How to Remove Parentheses in Excel (3 Easy Ways + VBA)

Data speaks to everyone differently. Left alignment, right alignment, font size 11 or 12, format this way, or severely not this way, to delimiter or not to delimiter; that is the problem. But it shouldn’t be with Excel. Too often, using the word lightly, data is stored in a way that suits the creator or editor. Their way might be suitable for their tasks but for what you need to get done, hindrance all around.

What would necessitate the removal of any form of brackets in data? A special character when used as part of a text string may result in data discrepancy or as an inhibitor in data processing. Say there’s a list of phone numbers with area codes enclosed in round brackets and the system used for contact cannot process characters other than numbers. This will require that the parentheses be ditched for consistency and smooth processing. Let’s make this clearer with an example.


The dataset here contains phone numbers that can do without parentheses (for reasons said above). Also, column D is populated with the city name and then the state name bracketed, separated by a comma. We need the data sorted with the city and state in separate columns and before we launch into splitting columns with the comma delimiter, the parentheses need a goodbye. Today’s tutorial will give them their farewell.

Do note that while we can say parentheses and define them collectively, they are two separate characters: an opening parenthesis and a closing parenthesis. And that is how we’ll get rid of them; one by one. Spoiler says we have a couple of methods that remove them collectively.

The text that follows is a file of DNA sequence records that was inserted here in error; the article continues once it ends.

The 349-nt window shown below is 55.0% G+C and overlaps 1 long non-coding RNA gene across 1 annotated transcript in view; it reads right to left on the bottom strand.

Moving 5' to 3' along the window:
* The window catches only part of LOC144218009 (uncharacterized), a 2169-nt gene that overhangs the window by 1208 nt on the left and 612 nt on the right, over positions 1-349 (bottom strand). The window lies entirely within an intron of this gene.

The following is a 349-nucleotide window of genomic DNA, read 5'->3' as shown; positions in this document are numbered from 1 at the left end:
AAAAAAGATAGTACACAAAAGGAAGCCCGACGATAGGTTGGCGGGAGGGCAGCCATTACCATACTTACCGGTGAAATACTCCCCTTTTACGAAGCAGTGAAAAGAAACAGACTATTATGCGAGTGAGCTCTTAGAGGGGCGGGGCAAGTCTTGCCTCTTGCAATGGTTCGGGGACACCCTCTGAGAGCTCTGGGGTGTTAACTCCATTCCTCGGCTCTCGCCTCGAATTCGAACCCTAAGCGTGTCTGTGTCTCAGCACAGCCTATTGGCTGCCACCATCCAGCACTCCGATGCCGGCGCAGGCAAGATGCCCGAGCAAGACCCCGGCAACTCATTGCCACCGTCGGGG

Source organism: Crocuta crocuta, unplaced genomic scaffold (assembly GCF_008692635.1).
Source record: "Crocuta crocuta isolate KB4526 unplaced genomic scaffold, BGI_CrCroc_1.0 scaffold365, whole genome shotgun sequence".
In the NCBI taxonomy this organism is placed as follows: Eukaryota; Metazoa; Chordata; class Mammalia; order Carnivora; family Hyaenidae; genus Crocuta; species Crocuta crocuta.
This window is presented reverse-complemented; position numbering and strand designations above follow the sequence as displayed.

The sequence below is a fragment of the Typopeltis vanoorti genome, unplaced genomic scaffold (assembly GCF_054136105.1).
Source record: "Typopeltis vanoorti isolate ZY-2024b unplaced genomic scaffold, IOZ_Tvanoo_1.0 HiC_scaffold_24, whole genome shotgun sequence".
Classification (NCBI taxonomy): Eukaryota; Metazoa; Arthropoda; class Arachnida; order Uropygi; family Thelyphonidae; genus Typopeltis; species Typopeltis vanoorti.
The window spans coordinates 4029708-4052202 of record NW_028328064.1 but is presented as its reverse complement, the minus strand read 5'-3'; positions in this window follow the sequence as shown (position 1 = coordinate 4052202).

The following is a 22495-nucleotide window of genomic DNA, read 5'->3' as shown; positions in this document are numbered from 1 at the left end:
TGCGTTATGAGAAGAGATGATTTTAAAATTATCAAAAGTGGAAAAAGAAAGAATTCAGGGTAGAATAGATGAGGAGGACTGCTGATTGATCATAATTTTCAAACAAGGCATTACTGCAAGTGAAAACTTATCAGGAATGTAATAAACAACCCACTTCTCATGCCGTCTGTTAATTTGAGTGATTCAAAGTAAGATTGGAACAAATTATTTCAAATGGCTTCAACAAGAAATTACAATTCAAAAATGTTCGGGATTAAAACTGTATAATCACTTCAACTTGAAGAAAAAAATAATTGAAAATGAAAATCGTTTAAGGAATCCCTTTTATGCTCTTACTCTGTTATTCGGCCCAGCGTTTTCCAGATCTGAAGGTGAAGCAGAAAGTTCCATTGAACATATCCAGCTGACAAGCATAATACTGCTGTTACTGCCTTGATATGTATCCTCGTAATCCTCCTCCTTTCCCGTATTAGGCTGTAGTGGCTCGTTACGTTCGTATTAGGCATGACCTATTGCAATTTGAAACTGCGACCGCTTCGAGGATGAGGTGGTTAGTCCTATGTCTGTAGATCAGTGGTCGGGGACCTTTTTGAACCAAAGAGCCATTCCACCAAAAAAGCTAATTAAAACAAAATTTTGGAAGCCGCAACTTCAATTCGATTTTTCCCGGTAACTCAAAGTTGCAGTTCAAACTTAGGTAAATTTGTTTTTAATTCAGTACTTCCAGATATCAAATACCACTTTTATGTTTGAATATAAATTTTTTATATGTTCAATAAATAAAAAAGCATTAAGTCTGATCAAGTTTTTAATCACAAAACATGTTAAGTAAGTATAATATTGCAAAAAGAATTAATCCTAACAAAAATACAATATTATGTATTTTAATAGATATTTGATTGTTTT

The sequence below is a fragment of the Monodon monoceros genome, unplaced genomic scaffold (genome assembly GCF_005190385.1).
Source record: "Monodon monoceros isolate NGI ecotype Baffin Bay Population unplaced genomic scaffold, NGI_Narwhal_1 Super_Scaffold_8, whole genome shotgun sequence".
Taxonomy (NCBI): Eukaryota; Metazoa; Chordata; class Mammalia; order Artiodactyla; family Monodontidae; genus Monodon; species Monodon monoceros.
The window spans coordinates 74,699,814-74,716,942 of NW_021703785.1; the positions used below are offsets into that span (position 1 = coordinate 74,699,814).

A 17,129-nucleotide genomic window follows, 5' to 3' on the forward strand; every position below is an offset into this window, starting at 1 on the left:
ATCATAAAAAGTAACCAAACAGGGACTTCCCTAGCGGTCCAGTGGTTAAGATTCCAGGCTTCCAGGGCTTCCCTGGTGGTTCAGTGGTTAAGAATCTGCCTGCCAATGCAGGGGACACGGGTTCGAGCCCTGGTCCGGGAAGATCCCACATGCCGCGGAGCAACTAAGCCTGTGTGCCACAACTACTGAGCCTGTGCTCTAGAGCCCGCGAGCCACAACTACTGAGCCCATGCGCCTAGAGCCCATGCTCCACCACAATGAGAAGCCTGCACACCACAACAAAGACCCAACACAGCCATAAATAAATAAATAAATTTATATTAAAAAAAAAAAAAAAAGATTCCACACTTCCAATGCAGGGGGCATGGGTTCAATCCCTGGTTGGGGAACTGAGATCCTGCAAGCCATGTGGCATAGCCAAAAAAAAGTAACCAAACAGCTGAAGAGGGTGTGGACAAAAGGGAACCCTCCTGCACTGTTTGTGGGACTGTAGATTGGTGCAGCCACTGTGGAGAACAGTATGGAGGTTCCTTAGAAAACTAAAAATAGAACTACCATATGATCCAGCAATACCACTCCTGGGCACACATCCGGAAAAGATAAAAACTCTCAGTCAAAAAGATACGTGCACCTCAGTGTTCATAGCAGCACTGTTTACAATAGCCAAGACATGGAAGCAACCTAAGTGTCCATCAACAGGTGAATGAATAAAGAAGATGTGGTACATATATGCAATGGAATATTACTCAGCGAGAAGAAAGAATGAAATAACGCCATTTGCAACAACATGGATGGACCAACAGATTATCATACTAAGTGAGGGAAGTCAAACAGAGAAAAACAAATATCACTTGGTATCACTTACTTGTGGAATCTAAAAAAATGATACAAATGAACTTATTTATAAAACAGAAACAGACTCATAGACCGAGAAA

Note: Other than the LEFT and FIND functions method (which removes the parentheses and its contents), all other 3 methods remove every instance of the stated parenthesis from a cell’s value. You can set the instance number in the SUBSTITUTE function to remove a particular occurrence (as shown later).

Parentheses terminator mode – activated!

Removing Parentheses In Excel

Method #1 – Using Find and Replace Feature

Remove parentheses with the Find and Replace feature in Excel. Use Find and Replace as a search bar to locate the parentheses, remove them, and replace them with user-supplied text. As of now, we aim to have the parentheses erased.

Therefore, they will be replaced with an empty text string. Our guess is, like our sample data here, the brackets in your data contain other text between them. Which is why the opening and closing parenthesis will have to be replaced one after the other to retain the contents within.